Finally, we in Fine Gael in this debate have an open and constructive attitude towards what steps the Minister can avail of to rectify this problem and injustice. I have outlined in my speech a number of different options within existing drugs refund schemes operated by the State how a rationalisation and reorganisation of those schemes would give resources to assist the people that this motion seeks to help. We have also constructively put forward a series of varied alternatives as to how the VHI could alter their recovery programme more equitably. The purpose of this motion is not to score politial points but to rectify a callous, heartless and badly thought out decision to abolish the drugs refund scheme.
In conclusion, I call on the Minister to concede from the discussions, representations and correspondence he has received from the very many organisations and individuals who are affected by this decision that there is a case for meeting their needs. He must now through his Department take the necessary action to alleviate hardship.
Proinsias De Rossa: I want to thank Deputy Yates for the time he has given  me out of his allocation so that I can speak on this motion and The Workers' Party amendment. Obviously The Workers' Party amendment seeks to retain the drug refund scheme but indicates that how it might be done is different from or additional to the proposal put forward by Deputy Yates. While obviously we do not agree with everything the Fine Gael Party propose in relation to the health services, I believe the parties in Opposition have an obligation to demonstrate to the Government that they cannot simply abolish or allow to be abolished the drugs refund scheme for those who need to have insurance cover for the £28 which the health boards do not refund.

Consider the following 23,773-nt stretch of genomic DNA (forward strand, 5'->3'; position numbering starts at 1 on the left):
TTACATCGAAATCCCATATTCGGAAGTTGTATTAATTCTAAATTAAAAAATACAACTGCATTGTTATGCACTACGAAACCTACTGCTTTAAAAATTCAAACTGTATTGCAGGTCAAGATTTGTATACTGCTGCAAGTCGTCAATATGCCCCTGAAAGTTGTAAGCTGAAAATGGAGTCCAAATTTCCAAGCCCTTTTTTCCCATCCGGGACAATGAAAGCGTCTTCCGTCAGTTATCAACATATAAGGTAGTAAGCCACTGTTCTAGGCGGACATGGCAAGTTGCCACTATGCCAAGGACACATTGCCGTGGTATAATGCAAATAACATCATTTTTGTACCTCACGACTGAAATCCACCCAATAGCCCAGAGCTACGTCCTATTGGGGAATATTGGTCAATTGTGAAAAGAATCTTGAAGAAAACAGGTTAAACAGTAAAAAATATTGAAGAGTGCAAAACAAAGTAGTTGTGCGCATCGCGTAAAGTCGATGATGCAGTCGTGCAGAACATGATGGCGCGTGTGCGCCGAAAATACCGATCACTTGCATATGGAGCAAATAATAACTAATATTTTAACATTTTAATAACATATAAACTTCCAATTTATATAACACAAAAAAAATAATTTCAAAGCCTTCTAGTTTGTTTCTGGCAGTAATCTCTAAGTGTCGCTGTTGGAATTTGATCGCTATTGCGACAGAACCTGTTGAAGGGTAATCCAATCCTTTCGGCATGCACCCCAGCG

The VHI were set up specifically to assist people who were not covered by medical cards and hospital services cards or who were not on the long-term illness list. It is not appropriate to simply try to resolve the problems of the VHI by attacking those who are least able to carry the burden. The VHI have done a very good job over the years in filling the gap I have referred to. However, in recent years they have increasingly fallen into some difficulties as a result of two trends: one is the trend for those in the medical business to treat health as a means of making large profits and to milk the VHI as indeed they have milked the long-term illness scheme and a whole range of other medical services which the taxpayers either pay for or subsidise. Also, the Government have pushed more and more people into the private sector through cutbacks in the health services, thus putting strains on the VHI which they have not been able to carry. I have to say also that in principle I am not in favour of having a two-tier health service, the general public health service and that provided by the VHI. Nevertheless until such time as an equitable public health service is implemented, which provides health care on the basis of need and which provides choice as well, then clearly we have to defend the service provided at present.